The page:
Catalog vs curate
una at DOLIOLUM.BIOLOGY.YALE.EDU
Tue Sep 12 19:33:21 CDT 1995
Una Smith <una at doliolum.biology.yale.edu> wrote:
>> Cataloging is the creation of data records in a consistent format on a
>> tangible medium.
>> Curation is the analysis of specimens and all pertinent data, with
>> various goals in mind: verification of known data, validation of that
>> data, discovery of interesting links or patterns among the data,
>> determination of correct identifications, and taxonomic and systematic
>> treatments and revisions.
Peter Rauch <peterr at VIOLET.BERKELEY.EDU> wrote:
> OK, given those definitions...,
What about those definitions? Have I been too inclusive in describing
the task of curating? Is my definition of cataloging too restrictive?
>> In some institutions, on-line catalogs are perceived as an end-product,
>> and as being (ideally) fixed.
> Most ... of science treats data with scepticism ... including ...
> opinion about the correctness/validity of the data used (or rejected)
> ... This has been the tradition regardless of whether the data are
> "online" or on more traditional media.
Yes, generally. And it should arguably always be true.
But let me restate my point: consider what happens when an institution
does not carefully delineate (define) the tasks "catalog" and "curate",
and expects "curatorial" efforts such as I describe above, as a part of
an institution-wide push to build an on-line catalog of its collections?
This may present the curator with an impossible task: to produce vast
numbers of new catalog records while simultaneously providing the best
possible curation of those records. Funding agencies expect a certain
level of performance, which I am told they generally evaluate by the
number of entries added to the on-line catalog. But rapid production
of catalog records means transcribing readily available data, whether
or not it is "well curated".
Those fortunate institutions that have well curated collections are in
an enviable position. But what of the others? How do they stay alive
in this cut-throat funding environment? To invest in adequate curation
before on-line cataloging means giving up volume, hence risking loss of
further funds. But to neglect an opportunity to do adequate curation
is to waste precious resources. How do you define what is "adequate"?
> So, yes, online catalogs are today's end-products, but who but a fool
> would consider them to be fixed in reality (ideals aside)? To call it
> "today's end-product" however is to beg the issue. That just another
> way of saying it's a work in progress.
Note, I said "end-product", not "today's" end-product. Somehow, these
two very different concepts appear to become conflated in the minds of
all too many administrators. Which appears to lead in some instances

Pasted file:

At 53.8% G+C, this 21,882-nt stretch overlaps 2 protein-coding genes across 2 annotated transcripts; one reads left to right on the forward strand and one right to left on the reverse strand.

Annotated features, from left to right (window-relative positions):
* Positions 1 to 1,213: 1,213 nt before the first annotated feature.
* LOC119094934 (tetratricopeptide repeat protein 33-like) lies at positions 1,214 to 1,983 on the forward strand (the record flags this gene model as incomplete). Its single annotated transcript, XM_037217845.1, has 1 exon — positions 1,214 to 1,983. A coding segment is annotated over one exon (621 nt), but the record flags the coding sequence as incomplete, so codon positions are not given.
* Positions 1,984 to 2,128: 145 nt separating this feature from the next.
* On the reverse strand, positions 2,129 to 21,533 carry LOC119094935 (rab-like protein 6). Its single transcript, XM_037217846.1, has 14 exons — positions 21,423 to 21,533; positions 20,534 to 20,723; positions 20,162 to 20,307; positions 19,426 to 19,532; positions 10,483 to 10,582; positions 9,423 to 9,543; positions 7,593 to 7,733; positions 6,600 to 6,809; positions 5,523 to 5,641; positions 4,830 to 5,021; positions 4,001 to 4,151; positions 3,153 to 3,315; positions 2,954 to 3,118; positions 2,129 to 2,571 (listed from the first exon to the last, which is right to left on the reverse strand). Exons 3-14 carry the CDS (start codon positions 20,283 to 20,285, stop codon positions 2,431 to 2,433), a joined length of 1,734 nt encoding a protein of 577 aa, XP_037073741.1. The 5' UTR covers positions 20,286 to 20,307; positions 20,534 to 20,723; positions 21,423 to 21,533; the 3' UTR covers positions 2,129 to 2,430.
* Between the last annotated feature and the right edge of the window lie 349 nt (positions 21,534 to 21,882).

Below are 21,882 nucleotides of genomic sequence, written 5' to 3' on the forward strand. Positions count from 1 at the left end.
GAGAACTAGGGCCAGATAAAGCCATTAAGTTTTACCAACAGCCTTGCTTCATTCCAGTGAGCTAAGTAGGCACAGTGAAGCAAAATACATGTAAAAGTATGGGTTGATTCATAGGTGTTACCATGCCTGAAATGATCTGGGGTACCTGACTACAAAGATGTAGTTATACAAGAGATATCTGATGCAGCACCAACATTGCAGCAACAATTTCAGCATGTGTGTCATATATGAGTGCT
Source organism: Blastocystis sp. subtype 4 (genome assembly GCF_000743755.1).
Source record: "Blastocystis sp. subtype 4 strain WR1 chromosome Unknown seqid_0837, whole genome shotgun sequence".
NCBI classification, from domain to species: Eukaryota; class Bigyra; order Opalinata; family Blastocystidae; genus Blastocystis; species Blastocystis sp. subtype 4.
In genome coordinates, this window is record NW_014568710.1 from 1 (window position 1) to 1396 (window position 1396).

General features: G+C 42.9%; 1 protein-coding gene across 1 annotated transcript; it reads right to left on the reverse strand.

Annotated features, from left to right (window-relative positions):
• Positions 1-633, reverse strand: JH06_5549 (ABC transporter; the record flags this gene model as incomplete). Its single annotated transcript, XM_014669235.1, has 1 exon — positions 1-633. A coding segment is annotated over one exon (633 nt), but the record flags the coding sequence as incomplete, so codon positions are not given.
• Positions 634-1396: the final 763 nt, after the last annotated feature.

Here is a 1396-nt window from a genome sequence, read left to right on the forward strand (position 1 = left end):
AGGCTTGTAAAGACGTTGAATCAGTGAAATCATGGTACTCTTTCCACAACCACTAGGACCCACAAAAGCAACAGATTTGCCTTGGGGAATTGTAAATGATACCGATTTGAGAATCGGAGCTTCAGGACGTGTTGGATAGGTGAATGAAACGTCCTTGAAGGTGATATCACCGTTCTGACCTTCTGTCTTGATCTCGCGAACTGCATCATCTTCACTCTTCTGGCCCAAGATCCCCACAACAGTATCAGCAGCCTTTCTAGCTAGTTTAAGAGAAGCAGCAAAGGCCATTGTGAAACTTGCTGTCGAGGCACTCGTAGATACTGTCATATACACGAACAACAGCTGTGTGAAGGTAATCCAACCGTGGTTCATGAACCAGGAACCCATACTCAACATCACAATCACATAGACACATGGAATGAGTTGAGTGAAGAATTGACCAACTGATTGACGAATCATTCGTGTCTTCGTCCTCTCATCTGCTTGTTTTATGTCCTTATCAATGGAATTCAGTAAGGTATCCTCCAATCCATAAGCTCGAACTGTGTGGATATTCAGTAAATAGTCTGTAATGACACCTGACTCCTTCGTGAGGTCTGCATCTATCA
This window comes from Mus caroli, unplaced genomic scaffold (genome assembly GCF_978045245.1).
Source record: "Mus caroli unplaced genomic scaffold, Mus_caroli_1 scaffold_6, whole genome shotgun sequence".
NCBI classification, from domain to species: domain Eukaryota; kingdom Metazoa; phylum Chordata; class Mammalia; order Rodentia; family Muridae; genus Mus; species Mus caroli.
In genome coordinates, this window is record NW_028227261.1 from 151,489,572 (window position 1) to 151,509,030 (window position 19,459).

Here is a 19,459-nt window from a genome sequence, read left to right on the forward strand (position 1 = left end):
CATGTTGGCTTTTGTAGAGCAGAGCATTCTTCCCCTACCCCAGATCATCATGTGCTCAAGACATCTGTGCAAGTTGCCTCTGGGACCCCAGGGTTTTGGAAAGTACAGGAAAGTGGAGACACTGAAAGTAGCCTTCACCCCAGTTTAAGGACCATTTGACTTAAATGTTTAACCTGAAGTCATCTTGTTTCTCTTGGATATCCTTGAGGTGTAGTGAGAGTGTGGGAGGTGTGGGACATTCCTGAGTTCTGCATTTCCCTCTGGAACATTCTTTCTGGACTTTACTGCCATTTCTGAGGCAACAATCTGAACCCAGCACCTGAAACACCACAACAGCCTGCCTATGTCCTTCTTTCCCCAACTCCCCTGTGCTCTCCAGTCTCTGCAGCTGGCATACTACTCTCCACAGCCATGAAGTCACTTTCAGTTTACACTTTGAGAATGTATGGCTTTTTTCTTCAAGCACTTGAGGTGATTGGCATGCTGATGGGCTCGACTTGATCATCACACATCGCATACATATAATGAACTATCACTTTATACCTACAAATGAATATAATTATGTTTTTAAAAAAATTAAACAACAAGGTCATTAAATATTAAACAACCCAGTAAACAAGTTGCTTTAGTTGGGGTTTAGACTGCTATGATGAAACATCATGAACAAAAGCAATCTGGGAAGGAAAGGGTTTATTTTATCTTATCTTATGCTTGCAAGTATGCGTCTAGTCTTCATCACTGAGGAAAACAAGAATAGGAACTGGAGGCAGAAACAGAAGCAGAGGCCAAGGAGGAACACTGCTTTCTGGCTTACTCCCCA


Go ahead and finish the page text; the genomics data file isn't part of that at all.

to the trap I mention above, where curators are assigned the impossible
task of producing vast quantity and exquisite quality *simultaneously*,
with no more resources than they had before.
How to break out of this trap? Perhaps an exchange of documents in use
at various institutions would be constructive? Does your institution
have a written statement of its goals and priorities? Or can you state
the definition of "catalog" and "curate" in use in your institution?
> One of the troubling issues in creating systems to manage online
> catalogs is how those systems are designed (or not) to deal with
> updates/corrections/alternative opinions.
That's very true, but I think it's also far outside the scope of this
> "Cataloging work" that either transcribes traditional catalog data to
> online media, or creates new online catalog data _does_ create data.
Transcription from paper to on-line media creates data? How is that?
I defined cataloging as the creation of data *records*, which I do not
think is equivalent to creating data. Do you have a different idea?
> A funding agency that insists on finality is in its own final stages
> of senescence. An agency that insists that its funds be well-spent,
> and that data be treated as such, is wise.
Be that as it may, what can we do when faced with the need to cope with
such impossible demands as I describe above? We find ourselves faced
with an immense challenge: to turn musty old (sorry!) natural history
collections into (ultimately) fully integrated components of a global
information system. And to do it rapidly and cheaply. This task seems
to require skills and mental models that are entirely new to most of us.
So what can we do to equip ourselves with this new stuff as rapidly and
cheaply as is clearly expected of us?
> A well-designed system of online _cataloging_ will exploit the time
> and motion efforts of the museum's staff resources, to optimize
> resource use. [other good bits deleted]
Absolutely. But what are the important elements that we should use
to recognize available resources, and exploit them most effectively?
> I have no doubt that Una observed some poorly designed systems, or
> at least, systems designed to poorly-conceived criteria ...
I've seen some excellent ones too. Most are a mixed bag. That's no
fault of anyone: how can we know what features we want until we try
them out and find out what works and what doesn't? But I think that
even a poorly designed system can succeed if it is used well, to make
the most of its good features and to minimize effort that is not cost-
effective. I think it is important to distinguish between what is
cost-effective and what is constructive effort: these are different.
> I think poorly conceived/designed systems shouldn't be used to define
> the (proper) relationship(s?) between curatorial and cataloging
I think the frank and fair analysis of poorly conceived/designed/used
systems could help us recognize relationships between curatorial and
cataloging processes that are ineffective or even destructive.
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